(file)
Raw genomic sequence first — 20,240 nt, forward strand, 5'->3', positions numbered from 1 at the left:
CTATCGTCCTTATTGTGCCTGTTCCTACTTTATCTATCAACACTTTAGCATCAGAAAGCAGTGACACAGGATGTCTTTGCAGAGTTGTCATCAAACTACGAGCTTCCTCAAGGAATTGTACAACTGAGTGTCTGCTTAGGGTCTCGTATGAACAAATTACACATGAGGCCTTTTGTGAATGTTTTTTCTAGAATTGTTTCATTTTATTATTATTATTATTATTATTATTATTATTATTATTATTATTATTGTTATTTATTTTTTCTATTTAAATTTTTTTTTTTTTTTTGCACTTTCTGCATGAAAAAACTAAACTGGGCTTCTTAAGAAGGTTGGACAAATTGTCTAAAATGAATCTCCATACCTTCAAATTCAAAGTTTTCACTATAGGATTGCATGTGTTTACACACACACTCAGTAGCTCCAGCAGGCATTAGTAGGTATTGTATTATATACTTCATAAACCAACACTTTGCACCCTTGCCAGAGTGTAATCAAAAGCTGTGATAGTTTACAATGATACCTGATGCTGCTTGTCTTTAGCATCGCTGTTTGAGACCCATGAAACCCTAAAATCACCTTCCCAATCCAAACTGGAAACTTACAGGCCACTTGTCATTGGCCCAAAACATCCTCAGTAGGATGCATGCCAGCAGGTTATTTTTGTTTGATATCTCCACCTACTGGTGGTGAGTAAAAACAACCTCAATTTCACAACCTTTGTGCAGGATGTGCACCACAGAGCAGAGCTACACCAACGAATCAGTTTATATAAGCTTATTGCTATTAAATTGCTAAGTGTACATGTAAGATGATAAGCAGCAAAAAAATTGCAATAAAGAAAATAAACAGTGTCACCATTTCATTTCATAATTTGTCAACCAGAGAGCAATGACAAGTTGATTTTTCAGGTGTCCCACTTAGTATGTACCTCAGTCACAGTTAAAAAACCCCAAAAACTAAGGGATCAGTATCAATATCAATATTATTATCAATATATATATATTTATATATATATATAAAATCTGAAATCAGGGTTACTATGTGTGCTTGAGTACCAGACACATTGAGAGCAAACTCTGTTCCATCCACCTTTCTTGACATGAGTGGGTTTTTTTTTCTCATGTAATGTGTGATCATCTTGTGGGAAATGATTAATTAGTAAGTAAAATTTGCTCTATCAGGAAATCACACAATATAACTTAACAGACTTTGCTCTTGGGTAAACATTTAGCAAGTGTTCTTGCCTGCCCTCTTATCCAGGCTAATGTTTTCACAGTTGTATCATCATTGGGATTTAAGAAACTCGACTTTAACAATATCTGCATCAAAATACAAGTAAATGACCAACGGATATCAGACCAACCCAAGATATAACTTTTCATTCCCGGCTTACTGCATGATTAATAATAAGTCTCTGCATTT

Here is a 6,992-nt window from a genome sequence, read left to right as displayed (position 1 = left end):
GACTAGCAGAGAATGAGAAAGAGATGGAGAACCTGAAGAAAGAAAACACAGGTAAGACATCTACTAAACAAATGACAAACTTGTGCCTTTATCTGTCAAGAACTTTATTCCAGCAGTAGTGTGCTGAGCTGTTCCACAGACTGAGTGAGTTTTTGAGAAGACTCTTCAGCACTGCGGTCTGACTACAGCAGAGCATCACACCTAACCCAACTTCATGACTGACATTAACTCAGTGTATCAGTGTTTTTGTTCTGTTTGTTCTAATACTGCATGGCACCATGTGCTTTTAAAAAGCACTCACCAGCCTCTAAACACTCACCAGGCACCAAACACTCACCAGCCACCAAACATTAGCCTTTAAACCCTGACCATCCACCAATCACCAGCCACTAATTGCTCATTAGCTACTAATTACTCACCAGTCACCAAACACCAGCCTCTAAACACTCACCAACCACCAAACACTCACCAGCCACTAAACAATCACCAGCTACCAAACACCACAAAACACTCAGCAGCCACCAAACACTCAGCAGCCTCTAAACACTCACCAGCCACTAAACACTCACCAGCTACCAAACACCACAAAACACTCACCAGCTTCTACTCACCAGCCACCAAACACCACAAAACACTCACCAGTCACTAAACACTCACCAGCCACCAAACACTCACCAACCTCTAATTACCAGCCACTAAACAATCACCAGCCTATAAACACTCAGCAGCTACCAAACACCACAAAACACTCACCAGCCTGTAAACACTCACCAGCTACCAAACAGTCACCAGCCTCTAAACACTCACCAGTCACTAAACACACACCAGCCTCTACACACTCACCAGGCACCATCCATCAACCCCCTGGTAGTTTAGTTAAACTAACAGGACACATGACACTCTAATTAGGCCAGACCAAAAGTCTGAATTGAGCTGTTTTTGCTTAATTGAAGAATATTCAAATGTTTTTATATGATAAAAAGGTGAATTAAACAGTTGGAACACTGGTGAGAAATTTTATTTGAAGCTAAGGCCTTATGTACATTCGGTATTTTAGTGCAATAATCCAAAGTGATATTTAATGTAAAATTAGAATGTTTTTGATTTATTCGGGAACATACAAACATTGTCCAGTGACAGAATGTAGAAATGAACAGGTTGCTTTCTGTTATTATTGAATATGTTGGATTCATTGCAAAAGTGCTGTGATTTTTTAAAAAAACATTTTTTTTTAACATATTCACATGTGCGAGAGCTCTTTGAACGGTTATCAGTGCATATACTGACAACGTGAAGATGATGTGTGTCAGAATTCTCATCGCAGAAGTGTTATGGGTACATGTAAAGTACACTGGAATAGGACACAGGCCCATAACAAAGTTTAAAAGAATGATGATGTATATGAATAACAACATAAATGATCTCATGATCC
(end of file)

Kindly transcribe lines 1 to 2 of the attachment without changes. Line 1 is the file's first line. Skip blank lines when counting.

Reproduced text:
Raw genomic sequence first — 20,240 nt, forward strand, 5'->3', positions numbered from 1 at the left:
CTATCGTCCTTATTGTGCCTGTTCCTACTTTATCTATCAACACTTTAGCATCAGAAAGCAGTGACACAGGATGTCTTTGCAGAGTTGTCATCAAACTACGAGCTTCCTCAAGGAATTGTACAACTGAGTGTCTGCTTAGGGTCTCGTATGAACAAATTACACATGAGGCCTTTTGTGAATGTTTTTTCTAGAATTGTTTCATTTTATTATTATTATTATTATTATTATTATTATTATTATTATTATTATTGTTATTTATTTTTTCTATTTAAATTTTTTTTTTTTTTTTGCACTTTCTGCATGAAAAAACTAAACTGGGCTTCTTAAGAAGGTTGGACAAATTGTCTAAAATGAATCTCCATACCTTCAAATTCAAAGTTTTCACTATAGGATTGCATGTGTTTACACACACACTCAGTAGCTCCAGCAGGCATTAGTAGGTATTGTATTATATACTTCATAAACCAACACTTTGCACCCTTGCCAGAGTGTAATCAAAAGCTGTGATAGTTTACAATGATACCTGATGCTGCTTGTCTTTAGCATCGCTGTTTGAGACCCATGAAACCCTAAAATCACCTTCCCAATCCAAACTGGAAACTTACAGGCCACTTGTCATTGGCCCAAAACATCCTCAGTAGGATGCATGCCAGCAGGTTATTTTTGTTTGATATCTCCACCTACTGGTGGTGAGTAAAAACAACCTCAATTTCACAACCTTTGTGCAGGATGTGCACCACAGAGCAGAGCTACACCAACGAATCAGTTTATATAAGCTTATTGCTATTAAATTGCTAAGTGTACATGTAAGATGATAAGCAGCAAAAAAATTGCAATAAAGAAAATAAACAGTGTCACCATTTCATTTCATAATTTGTCAACCAGAGAGCAATGACAAGTTGATTTTTCAGGTGTCCCACTTAGTATGTACCTCAGTCACAGTTAAAAAACCCCAAAAACTAAGGGATCAGTATCAATATCAATATTATTATCAATATATATATATTTATATATATATATAAAATCTGAAATCAGGGTTACTATGTGTGCTTGAGTACCAGACACATTGAGAGCAAACTCTGTTCCATCCACCTTTCTTGACATGAGTGGGTTTTTTTTTCTCATGTAATGTGTGATCATCTTGTGGGAAATGATTAATTAGTAAGTAAAATTTGCTCTATCAGGAAATCACACAATATAACTTAACAGACTTTGCTCTTGGGTAAACATTTAGCAAGTGTTCTTGCCTGCCCTCTTATCCAGGCTAATGTTTTCACAGTTGTATCATCATTGGGATTTAAGAAACTCGACTTTAACAATATCTGCATCAAAATACAAGTAAATGACCAACGGATATCAGACCAACCCAAGATATAACTTTTCATTCCCGGCTTACTGCATGATTAATAATAAGTCTCTGCATTT